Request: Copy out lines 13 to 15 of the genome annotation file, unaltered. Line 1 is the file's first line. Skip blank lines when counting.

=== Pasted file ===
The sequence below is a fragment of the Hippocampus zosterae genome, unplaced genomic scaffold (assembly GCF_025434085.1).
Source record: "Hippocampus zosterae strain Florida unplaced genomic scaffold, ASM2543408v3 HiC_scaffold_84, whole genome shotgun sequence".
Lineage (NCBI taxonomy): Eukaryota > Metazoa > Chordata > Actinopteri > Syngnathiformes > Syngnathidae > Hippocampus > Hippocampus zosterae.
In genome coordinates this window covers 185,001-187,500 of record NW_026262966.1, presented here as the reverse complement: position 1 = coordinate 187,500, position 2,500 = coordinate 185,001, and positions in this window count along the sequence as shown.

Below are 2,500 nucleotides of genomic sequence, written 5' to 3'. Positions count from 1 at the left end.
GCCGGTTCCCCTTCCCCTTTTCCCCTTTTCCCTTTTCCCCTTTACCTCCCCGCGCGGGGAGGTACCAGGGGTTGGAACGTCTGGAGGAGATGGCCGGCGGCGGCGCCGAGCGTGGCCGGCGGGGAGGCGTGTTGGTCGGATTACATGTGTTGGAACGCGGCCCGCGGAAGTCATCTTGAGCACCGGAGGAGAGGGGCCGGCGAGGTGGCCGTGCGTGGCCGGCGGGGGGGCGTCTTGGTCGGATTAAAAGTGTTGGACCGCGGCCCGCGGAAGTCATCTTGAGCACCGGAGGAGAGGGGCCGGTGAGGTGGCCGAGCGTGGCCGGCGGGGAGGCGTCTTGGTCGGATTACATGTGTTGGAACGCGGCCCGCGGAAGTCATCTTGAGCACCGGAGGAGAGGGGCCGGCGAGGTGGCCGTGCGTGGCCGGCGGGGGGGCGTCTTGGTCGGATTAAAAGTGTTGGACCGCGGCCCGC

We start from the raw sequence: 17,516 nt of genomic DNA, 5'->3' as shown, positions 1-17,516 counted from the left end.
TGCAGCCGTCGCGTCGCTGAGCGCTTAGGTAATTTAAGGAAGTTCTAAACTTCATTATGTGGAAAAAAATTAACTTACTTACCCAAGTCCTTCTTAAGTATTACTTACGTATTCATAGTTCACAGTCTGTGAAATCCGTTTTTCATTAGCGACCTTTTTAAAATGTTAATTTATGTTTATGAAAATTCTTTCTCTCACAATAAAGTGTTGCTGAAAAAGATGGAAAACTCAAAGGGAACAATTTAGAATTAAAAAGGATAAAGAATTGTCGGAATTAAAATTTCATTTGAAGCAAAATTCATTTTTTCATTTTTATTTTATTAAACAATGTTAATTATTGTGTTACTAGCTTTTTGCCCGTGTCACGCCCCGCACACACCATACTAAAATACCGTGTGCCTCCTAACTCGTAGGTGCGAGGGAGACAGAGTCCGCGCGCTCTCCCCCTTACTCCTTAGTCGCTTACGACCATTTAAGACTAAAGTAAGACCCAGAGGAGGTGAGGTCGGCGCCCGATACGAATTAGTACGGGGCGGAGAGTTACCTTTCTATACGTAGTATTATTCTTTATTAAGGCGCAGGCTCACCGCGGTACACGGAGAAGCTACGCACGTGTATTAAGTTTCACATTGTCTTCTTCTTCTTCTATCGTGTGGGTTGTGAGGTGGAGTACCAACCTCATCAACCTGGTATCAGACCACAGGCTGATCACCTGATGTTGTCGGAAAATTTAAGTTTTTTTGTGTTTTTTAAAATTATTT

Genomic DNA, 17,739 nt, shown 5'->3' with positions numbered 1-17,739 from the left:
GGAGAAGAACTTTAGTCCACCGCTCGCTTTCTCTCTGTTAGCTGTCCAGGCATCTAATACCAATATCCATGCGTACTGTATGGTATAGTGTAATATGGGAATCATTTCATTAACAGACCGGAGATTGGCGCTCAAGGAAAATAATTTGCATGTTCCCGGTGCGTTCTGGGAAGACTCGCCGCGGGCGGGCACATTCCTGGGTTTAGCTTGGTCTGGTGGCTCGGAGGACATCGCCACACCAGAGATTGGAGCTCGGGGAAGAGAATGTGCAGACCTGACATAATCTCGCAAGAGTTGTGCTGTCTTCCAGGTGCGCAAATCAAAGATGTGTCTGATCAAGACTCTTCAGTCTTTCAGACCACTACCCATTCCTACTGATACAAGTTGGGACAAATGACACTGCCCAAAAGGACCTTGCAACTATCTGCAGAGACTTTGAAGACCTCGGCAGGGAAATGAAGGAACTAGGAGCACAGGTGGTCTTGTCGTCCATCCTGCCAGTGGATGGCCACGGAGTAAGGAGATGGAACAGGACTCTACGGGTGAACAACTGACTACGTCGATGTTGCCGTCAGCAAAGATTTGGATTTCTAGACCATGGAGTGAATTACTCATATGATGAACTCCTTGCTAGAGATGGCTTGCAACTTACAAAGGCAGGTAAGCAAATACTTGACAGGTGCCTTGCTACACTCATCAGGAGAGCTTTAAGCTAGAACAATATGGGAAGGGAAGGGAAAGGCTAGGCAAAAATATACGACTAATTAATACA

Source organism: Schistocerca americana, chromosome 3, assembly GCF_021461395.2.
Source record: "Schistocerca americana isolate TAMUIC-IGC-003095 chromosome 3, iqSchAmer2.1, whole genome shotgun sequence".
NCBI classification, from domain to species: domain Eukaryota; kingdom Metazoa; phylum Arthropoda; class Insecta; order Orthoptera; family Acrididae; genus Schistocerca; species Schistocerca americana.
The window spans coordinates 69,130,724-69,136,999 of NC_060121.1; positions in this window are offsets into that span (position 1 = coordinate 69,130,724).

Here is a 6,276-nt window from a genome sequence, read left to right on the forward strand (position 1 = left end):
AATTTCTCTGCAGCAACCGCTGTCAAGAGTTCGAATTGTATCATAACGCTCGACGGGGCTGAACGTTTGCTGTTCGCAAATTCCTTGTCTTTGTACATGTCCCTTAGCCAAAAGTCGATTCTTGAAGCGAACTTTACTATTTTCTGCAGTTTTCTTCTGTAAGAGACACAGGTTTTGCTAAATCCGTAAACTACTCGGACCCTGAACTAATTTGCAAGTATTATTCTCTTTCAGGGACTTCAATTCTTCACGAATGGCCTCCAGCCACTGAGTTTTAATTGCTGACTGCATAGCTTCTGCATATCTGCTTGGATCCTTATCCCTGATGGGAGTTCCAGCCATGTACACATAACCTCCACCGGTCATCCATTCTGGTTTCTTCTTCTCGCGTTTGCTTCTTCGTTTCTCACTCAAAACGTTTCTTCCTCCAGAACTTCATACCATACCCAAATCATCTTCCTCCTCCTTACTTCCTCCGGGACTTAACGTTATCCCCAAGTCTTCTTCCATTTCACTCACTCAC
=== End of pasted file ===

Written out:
NCBI classification, from domain to species: domain Eukaryota; kingdom Metazoa; phylum Arthropoda; class Insecta; order Orthoptera; family Acrididae; genus Schistocerca; species Schistocerca americana.
The window spans coordinates 69,130,724-69,136,999 of NC_060121.1; positions in this window are offsets into that span (position 1 = coordinate 69,130,724).

Here is a 6,276-nt window from a genome sequence, read left to right on the forward strand (position 1 = left end):